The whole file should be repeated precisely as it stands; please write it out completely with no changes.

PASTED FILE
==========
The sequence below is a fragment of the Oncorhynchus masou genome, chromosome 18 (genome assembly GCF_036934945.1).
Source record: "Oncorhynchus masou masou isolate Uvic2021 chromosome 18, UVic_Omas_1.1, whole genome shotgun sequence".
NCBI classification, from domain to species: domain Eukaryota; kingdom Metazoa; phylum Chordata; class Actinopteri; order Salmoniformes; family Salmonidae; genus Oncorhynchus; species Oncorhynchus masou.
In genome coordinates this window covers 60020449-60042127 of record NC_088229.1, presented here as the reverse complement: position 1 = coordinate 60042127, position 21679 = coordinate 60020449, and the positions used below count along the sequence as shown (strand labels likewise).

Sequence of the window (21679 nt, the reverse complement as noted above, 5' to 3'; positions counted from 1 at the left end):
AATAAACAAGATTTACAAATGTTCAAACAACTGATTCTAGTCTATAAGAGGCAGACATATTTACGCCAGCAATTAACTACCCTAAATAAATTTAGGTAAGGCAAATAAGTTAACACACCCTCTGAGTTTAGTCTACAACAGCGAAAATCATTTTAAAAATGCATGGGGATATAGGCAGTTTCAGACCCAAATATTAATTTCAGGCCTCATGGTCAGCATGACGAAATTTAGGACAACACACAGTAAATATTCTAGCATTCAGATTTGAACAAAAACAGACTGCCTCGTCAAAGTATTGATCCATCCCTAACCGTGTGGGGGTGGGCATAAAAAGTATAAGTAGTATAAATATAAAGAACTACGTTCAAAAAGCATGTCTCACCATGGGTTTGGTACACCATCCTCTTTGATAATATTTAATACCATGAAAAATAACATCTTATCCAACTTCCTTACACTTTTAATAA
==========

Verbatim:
The sequence below is a fragment of the Oncorhynchus masou genome, chromosome 18 (genome assembly GCF_036934945.1).
Source record: "Oncorhynchus masou masou isolate Uvic2021 chromosome 18, UVic_Omas_1.1, whole genome shotgun sequence".
NCBI classification, from domain to species: domain Eukaryota; kingdom Metazoa; phylum Chordata; class Actinopteri; order Salmoniformes; family Salmonidae; genus Oncorhynchus; species Oncorhynchus masou.
In genome coordinates this window covers 60020449-60042127 of record NC_088229.1, presented here as the reverse complement: position 1 = coordinate 60042127, position 21679 = coordinate 60020449, and the positions used below count along the sequence as shown (strand labels likewise).

Sequence of the window (21679 nt, the reverse complement as noted above, 5' to 3'; positions counted from 1 at the left end):
AATAAACAAGATTTACAAATGTTCAAACAACTGATTCTAGTCTATAAGAGGCAGACATATTTACGCCAGCAATTAACTACCCTAAATAAATTTAGGTAAGGCAAATAAGTTAACACACCCTCTGAGTTTAGTCTACAACAGCGAAAATCATTTTAAAAATGCATGGGGATATAGGCAGTTTCAGACCCAAATATTAATTTCAGGCCTCATGGTCAGCATGACGAAATTTAGGACAACACACAGTAAATATTCTAGCATTCAGATTTGAACAAAAACAGACTGCCTCGTCAAAGTATTGATCCATCCCTAACCGTGTGGGGGTGGGCATAAAAAGTATAAGTAGTATAAATATAAAGAACTACGTTCAAAAAGCATGTCTCACCATGGGTTTGGTACACCATCCTCTTTGATAATATTTAATACCATGAAAAATAACATCTTATCCAACTTCCTTACACTTTTAATAA